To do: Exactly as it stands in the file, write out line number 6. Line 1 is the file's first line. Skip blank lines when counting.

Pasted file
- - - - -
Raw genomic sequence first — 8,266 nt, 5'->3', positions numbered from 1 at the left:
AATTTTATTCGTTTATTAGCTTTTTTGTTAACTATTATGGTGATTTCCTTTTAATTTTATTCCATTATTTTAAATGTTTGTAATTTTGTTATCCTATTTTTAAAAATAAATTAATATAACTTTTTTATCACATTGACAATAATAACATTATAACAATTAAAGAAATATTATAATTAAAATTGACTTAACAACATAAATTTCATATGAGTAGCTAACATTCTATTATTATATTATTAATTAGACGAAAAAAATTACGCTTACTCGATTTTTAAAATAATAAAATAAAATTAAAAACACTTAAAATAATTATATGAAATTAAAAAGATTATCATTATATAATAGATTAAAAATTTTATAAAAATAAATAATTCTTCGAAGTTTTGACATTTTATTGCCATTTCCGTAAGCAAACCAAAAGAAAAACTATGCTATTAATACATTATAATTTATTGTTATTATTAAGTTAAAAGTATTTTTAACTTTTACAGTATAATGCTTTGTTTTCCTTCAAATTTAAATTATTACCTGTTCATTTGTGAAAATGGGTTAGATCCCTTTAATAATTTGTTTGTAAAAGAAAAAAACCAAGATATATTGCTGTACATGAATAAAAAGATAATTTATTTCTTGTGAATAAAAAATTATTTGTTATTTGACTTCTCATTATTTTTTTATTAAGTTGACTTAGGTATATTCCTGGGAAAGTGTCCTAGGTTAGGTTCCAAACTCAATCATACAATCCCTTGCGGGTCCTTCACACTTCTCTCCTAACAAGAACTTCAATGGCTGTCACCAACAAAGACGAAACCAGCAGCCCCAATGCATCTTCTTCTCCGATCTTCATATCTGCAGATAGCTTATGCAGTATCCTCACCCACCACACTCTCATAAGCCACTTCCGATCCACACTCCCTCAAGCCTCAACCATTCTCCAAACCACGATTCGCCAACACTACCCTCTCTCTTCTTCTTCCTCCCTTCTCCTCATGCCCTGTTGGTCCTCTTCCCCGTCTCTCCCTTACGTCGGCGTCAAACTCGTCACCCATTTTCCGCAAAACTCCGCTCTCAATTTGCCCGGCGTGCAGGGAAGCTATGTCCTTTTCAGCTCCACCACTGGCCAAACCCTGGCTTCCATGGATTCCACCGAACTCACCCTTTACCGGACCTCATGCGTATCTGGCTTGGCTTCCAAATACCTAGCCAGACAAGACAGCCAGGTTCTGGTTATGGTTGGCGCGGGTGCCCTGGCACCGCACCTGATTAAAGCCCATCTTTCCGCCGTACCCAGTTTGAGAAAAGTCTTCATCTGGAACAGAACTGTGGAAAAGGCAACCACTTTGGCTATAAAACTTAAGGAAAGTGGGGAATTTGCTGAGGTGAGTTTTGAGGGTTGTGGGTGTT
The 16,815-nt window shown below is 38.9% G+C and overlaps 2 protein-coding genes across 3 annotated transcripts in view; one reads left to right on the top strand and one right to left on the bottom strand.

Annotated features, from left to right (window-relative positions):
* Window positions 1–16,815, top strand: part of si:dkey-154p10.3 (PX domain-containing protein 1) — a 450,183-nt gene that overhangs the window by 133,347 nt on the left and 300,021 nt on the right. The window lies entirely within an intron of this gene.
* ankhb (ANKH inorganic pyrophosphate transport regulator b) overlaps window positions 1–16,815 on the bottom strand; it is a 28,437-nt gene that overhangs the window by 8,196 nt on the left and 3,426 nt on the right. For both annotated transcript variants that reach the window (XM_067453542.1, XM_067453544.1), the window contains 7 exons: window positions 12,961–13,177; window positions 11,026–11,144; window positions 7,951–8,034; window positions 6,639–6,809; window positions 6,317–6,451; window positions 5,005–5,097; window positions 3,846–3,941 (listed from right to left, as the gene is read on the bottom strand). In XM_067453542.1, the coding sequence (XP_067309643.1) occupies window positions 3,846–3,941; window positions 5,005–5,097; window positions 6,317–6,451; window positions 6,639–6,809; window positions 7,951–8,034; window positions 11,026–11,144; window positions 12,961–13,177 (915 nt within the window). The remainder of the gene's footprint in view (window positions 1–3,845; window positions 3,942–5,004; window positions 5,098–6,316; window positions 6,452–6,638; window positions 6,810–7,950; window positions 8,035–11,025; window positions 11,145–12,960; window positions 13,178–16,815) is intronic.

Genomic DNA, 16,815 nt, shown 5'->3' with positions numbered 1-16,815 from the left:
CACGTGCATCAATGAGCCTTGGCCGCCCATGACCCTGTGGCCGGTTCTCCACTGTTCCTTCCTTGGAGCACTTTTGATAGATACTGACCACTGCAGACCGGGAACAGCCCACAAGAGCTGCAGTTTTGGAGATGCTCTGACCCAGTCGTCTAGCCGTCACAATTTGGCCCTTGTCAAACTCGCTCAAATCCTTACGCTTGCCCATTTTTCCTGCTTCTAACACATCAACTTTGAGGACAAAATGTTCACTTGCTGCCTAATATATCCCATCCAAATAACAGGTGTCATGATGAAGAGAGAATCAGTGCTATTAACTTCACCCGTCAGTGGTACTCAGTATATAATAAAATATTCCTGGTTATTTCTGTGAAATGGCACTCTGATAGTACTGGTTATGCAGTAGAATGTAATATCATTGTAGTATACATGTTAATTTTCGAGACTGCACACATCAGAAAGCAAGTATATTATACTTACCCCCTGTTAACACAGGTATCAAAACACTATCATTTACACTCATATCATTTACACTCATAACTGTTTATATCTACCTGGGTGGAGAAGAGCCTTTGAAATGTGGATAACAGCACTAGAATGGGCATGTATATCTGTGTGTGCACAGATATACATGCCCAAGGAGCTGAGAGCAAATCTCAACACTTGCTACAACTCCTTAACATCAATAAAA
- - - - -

* ankhb (ANKH inorganic pyrophosphate transport regulator b) overlaps window positions 1–16,815 on the bottom strand; it is a 28,437-nt gene that overhangs the window by 8,196 nt on the left and 3,426 nt on the right. For both annotated transcript variants that reach the window (XM_067453542.1, XM_067453544.1), the window contains 7 exons: window positions 12,961–13,177; window positions 11,026–11,144; window positions 7,951–8,034; window positions 6,639–6,809; window positions 6,317–6,451; window positions 5,005–5,097; window positions 3,846–3,941 (listed from right to left, as the gene is read on the bottom strand). In XM_067453542.1, the coding sequence (XP_067309643.1) occupies window positions 3,846–3,941; window positions 5,005–5,097; window positions 6,317–6,451; window positions 6,639–6,809; window positions 7,951–8,034; window positions 11,026–11,144; window positions 12,961–13,177 (915 nt within the window). The remainder of the gene's footprint in view (window positions 1–3,845; window positions 3,942–5,004; window positions 5,098–6,316; window positions 6,452–6,638; window positions 6,810–7,950; window positions 8,035–11,025; window positions 11,145–12,960; window positions 13,178–16,815) is intronic.